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Amber necklaces and teething babies

October 30, 2012
Let’s check the science: Amber teething necklaces – should babies wear them?

My grandchildren are all past the age when teething is a big problem, but I still shudder when I see small children wearing amber teething necklaces. Surely any parent can see that harnessing a child with such a bauble is inviting a serious strangling or choking incident. You would have to be very desperate, and very certain of the effectiveness to take such a risk, I would think. Is the risk justified? Do these necklaces work?

This article assumes you are happy to accept science as the best way of discovering the truth about the natural world. If that’s not the case for you, why not have a look at Trusting the science first?

Teething necklace

The promoters’ arguments – science or red flags?

As I would have expected, some of the claims range from the magical:

•Allows body to heal itself •Radiates soothing energy and absorbs negative energy, thus needs cleansing often •Calms nerves, stimulates intellect •Aligns ethereal and physical energies, cleanses the environment •Success in treating disorders of the kidney and bladder

to the ridiculous:

Amber teething beads work on a simple theory of mild magnetism, which has been found to have the potential to reduce mild pain, such as accompanies teething.

However, many promoters do suggest a plausible mechanism. They claim that amber contains an analgesic substance called succinic acid which is released by the beads in response to the warmth of the child’s body and absorbed through the skin (here, here and here).

Do I see any red flags? Yes, lots of them. I see appeals to ancient wisdom and esoteric energy (here), magical thinking (here), use of anecdotal evidence (here), empty edicts (such as boosting the immune system, here), and pseudoscientific jargon (here).

Being skeptical

Initially I was suspicious that the promotion of these necklaces would rely heavily on nonsense about the magical properties of crystals. But most of the sites I found based their claims on the succinic acid mechanism, so it deserves to be checked. Does amber contain succinic acid? Is it released by warmth and absorbed into the body? If so, does it have any physiological effects? Is there any scientific evidence that these beads work? My feeling is that there must be very solid evidence for their effectiveness to justify the risks of choking and strangulation.

The scientific evidence

In my search for evidence, I got off to a great start when I found this posting by Scepticon. It gave me lots of references and analysed the situation very impressively. But I couldn’t take Scepticon’s word as authority, of course. I needed to find primary sources myself.

This is what I managed to discover:

  • Baltic amber (the type usually recommended for teething) does contain succinic acid (here). Other types may not.
  • I could find no evidence that Baltic amber releases succinic acid at body temperatures. Succinic acid melts at 187 °C but it’s moderately soluble in water. So if it indeed seeps out of the amber, it couldn’t be in molten form. Body temperature (about 37 °C) would be insufficient to melt it. There is a possibility it could be dissolved by sweat.
  • Succinic acid is found naturally in our bodies and in many foods, including beer and wine (here). In some countries, it’s allowed as a food additive (number 363). Generally, it’s considered safe (here), although, just as there are no studies on its analgesic effects (see next point), there are none investigating its safety in humans. Interestingly, in bulk it’s regarded as a skin and respiratory irritant, with a risk of serious eye damage (MSDS here). The oral rat LD50 is 2.26 g/kg.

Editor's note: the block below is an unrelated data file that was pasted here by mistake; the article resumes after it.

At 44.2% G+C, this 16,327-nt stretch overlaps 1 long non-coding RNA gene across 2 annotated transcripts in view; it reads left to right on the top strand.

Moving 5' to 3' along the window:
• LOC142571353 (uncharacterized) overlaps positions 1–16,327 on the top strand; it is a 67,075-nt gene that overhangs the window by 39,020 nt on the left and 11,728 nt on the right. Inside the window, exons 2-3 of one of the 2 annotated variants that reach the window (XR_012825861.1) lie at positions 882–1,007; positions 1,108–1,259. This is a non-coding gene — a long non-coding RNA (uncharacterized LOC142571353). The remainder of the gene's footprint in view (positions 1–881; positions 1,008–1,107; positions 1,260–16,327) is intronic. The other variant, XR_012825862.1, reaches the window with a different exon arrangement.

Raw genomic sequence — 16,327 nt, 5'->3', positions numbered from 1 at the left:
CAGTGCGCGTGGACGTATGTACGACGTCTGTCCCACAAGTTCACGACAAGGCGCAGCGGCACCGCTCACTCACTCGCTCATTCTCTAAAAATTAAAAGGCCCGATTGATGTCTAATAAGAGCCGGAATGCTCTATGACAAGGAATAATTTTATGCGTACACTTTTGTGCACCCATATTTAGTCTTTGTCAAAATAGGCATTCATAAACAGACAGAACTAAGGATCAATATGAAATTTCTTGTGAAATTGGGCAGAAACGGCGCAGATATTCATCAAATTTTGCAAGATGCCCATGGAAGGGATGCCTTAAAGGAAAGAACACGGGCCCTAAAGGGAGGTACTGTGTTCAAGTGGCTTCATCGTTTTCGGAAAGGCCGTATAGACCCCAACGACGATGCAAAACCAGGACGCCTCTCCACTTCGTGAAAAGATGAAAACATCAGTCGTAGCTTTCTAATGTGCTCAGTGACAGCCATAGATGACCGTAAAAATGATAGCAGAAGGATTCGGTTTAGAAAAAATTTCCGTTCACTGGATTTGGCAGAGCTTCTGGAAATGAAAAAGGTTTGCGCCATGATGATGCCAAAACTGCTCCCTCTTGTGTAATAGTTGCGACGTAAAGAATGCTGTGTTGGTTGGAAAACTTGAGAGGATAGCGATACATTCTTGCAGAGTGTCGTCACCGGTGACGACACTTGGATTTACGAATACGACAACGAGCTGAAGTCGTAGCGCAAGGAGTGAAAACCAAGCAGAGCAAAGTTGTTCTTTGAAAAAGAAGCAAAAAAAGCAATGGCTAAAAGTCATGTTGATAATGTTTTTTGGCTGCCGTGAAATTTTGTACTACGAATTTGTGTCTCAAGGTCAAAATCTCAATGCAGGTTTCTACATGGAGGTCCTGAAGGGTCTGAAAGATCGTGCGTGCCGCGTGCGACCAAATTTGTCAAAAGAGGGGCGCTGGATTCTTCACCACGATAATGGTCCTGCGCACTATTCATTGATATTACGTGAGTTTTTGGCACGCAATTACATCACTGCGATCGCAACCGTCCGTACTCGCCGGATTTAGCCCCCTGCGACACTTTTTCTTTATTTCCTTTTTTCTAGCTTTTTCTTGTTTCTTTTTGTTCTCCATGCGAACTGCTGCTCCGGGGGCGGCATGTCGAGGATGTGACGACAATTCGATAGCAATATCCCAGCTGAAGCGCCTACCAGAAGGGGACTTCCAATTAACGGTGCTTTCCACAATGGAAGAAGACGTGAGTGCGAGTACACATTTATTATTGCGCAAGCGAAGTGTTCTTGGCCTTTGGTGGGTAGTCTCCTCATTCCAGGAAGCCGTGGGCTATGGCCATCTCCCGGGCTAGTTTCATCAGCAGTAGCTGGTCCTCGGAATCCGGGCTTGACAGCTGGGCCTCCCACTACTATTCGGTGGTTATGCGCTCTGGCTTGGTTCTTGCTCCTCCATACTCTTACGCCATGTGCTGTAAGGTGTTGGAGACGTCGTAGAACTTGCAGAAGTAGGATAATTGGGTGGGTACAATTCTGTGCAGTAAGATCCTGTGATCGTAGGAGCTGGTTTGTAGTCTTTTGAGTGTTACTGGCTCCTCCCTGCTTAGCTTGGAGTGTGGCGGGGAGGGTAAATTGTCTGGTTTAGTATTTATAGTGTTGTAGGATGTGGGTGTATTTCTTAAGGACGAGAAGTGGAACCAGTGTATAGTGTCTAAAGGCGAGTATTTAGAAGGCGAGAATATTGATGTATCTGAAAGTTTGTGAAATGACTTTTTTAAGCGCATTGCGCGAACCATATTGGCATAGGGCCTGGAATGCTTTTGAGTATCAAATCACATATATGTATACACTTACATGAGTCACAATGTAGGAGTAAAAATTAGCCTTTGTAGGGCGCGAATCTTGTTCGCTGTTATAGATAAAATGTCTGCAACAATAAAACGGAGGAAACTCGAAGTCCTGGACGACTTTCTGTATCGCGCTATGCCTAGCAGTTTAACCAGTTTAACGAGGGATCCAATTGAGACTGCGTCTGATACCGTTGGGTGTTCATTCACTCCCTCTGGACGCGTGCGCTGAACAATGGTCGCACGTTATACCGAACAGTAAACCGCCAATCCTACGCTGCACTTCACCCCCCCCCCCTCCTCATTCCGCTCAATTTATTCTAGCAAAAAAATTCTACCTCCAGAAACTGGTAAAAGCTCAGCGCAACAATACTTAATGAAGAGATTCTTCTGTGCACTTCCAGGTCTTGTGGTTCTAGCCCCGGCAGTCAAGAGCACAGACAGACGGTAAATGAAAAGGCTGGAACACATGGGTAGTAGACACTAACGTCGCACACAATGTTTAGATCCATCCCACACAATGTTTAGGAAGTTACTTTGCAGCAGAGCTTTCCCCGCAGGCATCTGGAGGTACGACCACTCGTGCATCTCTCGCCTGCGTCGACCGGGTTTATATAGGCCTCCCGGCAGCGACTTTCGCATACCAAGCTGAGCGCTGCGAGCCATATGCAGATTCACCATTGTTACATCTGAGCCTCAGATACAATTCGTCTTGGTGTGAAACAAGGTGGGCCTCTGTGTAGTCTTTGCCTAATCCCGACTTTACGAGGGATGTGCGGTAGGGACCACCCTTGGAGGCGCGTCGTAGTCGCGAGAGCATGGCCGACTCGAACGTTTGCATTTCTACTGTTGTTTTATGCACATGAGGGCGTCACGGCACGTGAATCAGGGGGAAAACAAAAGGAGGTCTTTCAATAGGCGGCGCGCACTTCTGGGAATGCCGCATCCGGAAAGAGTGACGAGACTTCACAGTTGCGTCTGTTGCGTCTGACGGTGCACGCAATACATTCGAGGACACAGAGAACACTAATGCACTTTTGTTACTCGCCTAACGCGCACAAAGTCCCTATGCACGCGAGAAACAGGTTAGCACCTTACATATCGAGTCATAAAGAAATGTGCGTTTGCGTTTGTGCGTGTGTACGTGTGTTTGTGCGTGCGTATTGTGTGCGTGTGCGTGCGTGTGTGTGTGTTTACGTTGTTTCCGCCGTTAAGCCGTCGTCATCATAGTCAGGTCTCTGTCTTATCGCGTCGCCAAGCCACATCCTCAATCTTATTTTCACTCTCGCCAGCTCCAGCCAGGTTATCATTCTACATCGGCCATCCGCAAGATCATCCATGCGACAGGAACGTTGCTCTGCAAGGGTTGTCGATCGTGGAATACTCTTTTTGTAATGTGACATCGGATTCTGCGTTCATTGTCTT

• There is some history of succinic acid being used externally to treat pain. I could find no scientific evidence that it works. Scepticon had the same problem – no studies, no RCTs, nothing. There is a single animal study (here) showing that succinic acid may help in reducing anxiety in mice, but nothing on analgesic effects.
  • So, putting it all together, even in the unlikely event that succinic acid is released from the amber, there is no evidence that it is absorbed or has any effect. And even if it does, how sensible is it to allow a completely unregulated dose of a chemical to flow into a child’s body over a long period?
  • Apparently, the necklaces are made to break easily so that strangulation risk is reduced. But surely this would increase the risk of choking on the beads. Australian government agencies have warned against allowing children to wear them while unsupervised or sleeping (here, here).

DIY evidence

There are plenty of blogs and websites describing personal experiences of parents who have tried amber teething necklaces and have been convinced they are effective (here and here); others have the opposite opinion (here). Needless to say, such anecdotal evidence is worthless, and the examples described in the preceding links are likely to be cases of regression to the mean. In other words, in the natural course of things the teething pain eventually gets better. The only way of showing that these necklaces really work would be to conduct proper randomised controlled trials.


This is an easy call. The complete lack of any good evidence that amber necklaces relieve teething pain means that there is absolutely no benefit to offset the risk of wearing them. Remember that in risk assessment, the size of the risk depends on two factors – the likelihood of the event happening, and the severity of the consequences. In this case, one consequence could be death by choking, and in my book, that rules them out completely. I’m disgusted that they are sold in some pharmacies (here).

The Australian Dental Association has suggestions for much less risky methods of reducing teething pain (here). Why would anyone use a ‘treatment’ with such large risks and no supporting evidence?

Update 2013/03/21: At The Conversation (here), Ken Harvey explains that pharmacists are ignoring their own standards by stocking these and other products that are not backed by credible evidence.